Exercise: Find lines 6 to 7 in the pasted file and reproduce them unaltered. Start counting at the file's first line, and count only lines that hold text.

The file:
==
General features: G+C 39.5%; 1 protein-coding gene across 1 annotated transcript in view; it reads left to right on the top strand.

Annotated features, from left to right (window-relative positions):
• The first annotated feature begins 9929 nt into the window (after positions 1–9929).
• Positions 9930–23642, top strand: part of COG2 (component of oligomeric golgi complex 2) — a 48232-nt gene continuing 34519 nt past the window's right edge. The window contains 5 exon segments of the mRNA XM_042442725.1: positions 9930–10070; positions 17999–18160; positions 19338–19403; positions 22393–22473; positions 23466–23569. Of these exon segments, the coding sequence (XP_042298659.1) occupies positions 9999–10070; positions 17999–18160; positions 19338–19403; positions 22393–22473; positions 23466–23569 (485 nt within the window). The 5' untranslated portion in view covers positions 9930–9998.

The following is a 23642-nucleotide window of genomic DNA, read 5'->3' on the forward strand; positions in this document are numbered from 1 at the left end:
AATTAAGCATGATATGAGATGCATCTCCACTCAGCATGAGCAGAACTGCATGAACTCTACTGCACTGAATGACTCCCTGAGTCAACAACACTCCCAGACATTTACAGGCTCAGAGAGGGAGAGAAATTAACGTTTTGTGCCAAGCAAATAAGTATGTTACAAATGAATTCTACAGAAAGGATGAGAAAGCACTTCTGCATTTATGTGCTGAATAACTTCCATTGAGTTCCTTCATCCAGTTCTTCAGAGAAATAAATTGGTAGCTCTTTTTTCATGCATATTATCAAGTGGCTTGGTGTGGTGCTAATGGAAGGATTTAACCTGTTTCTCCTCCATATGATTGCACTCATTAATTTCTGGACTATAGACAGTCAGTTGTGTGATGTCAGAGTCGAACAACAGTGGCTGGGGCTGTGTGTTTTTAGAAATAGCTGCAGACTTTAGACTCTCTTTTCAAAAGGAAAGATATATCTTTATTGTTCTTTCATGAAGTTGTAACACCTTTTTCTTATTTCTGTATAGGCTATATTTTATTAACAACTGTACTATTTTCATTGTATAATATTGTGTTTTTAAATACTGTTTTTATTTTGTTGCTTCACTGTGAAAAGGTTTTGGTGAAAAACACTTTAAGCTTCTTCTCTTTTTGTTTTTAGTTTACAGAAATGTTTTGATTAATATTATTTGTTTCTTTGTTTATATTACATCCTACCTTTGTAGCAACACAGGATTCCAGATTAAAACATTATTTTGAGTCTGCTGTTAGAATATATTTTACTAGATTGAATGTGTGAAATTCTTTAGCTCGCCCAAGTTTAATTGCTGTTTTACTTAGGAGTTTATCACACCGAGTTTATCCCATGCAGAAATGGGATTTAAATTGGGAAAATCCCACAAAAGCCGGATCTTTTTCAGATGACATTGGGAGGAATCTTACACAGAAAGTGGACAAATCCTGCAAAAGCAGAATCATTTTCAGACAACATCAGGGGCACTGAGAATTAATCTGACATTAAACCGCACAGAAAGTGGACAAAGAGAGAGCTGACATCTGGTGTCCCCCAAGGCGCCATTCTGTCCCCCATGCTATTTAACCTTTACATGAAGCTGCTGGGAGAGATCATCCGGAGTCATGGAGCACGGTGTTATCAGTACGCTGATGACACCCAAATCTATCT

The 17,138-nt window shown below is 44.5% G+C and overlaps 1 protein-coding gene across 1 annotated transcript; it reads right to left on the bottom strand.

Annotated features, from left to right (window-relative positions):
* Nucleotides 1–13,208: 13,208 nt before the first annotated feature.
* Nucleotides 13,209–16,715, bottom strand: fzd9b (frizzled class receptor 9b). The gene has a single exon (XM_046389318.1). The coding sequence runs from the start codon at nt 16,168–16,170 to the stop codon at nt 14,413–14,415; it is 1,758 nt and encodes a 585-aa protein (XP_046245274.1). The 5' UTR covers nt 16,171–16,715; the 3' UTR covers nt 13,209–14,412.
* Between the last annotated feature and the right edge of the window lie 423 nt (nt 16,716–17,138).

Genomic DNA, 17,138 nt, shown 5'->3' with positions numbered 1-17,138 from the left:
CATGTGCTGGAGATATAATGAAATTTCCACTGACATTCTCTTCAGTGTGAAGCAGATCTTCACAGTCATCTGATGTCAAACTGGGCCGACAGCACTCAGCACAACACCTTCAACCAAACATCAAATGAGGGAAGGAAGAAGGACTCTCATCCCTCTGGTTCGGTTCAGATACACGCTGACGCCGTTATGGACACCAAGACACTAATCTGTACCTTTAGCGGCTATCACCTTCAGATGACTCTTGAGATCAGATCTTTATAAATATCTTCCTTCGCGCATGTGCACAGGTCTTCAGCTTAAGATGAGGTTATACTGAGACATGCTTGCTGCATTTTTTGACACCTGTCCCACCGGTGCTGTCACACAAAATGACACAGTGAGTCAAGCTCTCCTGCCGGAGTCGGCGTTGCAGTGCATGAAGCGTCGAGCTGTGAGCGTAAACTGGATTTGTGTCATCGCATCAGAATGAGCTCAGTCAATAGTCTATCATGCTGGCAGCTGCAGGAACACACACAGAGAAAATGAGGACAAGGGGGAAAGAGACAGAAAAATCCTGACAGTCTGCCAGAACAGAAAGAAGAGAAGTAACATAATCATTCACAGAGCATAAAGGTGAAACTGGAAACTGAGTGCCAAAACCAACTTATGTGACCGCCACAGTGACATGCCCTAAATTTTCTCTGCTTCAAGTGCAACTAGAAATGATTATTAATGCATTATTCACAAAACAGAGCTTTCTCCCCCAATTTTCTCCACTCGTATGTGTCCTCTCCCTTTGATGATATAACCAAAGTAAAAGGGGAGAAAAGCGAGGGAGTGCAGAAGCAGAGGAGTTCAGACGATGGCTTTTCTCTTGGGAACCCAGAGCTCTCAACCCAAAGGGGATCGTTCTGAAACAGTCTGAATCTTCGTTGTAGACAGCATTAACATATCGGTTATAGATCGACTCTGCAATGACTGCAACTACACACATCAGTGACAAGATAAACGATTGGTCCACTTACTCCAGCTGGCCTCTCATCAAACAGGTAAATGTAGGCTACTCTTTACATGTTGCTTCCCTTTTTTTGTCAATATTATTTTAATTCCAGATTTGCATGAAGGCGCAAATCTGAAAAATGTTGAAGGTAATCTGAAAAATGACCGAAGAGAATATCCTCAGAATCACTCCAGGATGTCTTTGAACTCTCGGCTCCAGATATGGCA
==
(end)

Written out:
AATTAAGCATGATATGAGATGCATCTCCACTCAGCATGAGCAGAACTGCATGAACTCTACTGCACTGAATGACTCCCTGAGTCAACAACACTCCCAGACATTTACAGGCTCAGAGAGGGAGAGAAATTAACGTTTTGTGCCAAGCAAATAAGTATGTTACAAATGAATTCTACAGAAAGGATGAGAAAGCACTTCTGCATTTATGTGCTGAATAACTTCCATTGAGTTCCTTCATCCAGTTCTTCAGAGAAATAAATTGGTAGCTCTTTTTTCATGCATATTATCAAGTGGCTTGGTGTGGTGCTAATGGAAGGATTTAACCTGTTTCTCCTCCATATGATTGCACTCATTAATTTCTGGACTATAGACAGTCAGTTGTGTGATGTCAGAGTCGAACAACAGTGGCTGGGGCTGTGTGTTTTTAGAAATAGCTGCAGACTTTAGACTCTCTTTTCAAAAGGAAAGATATATCTTTATTGTTCTTTCATGAAGTTGTAACACCTTTTTCTTATTTCTGTATAGGCTATATTTTATTAACAACTGTACTATTTTCATTGTATAATATTGTGTTTTTAAATACTGTTTTTATTTTGTTGCTTCACTGTGAAAAGGTTTTGGTGAAAAACACTTTAAGCTTCTTCTCTTTTTGTTTTTAGTTTACAGAAATGTTTTGATTAATATTATTTGTTTCTTTGTTTATATTACATCCTACCTTTGTAGCAACACAGGATTCCAGATTAAAACATTATTTTGAGTCTGCTGTTAGAATATATTTTACTAGATTGAATGTGTGAAATTCTTTAGCTCGCCCAAGTTTAATTGCTGTTTTACTTAGGAGTTTATCACACCGAGTTTATCCCATGCAGAAATGGGATTTAAATTGGGAAAATCCCACAAAAGCCGGATCTTTTTCAGATGACATTGGGAGGAATCTTACACAGAAAGTGGACAAATCCTGCAAAAGCAGAATCATTTTCAGACAACATCAGGGGCACTGAGAATTAATCTGACATTAAACCGCACAGAAAGTGGACAAAGAGAGAGCTGACATCTGGTGTCCCCCAAGGCGCCATTCTGTCCCCCATGCTATTTAACCTTTACATGAAGCTGCTGGGAGAGATCATCCGGAGTCATGGAGCACGGTGTTATCAGTACGCTGATGACACCCAAATCTATCT

The 17,138-nt window shown below is 44.5% G+C and overlaps 1 protein-coding gene across 1 annotated transcript; it reads right to left on the bottom strand.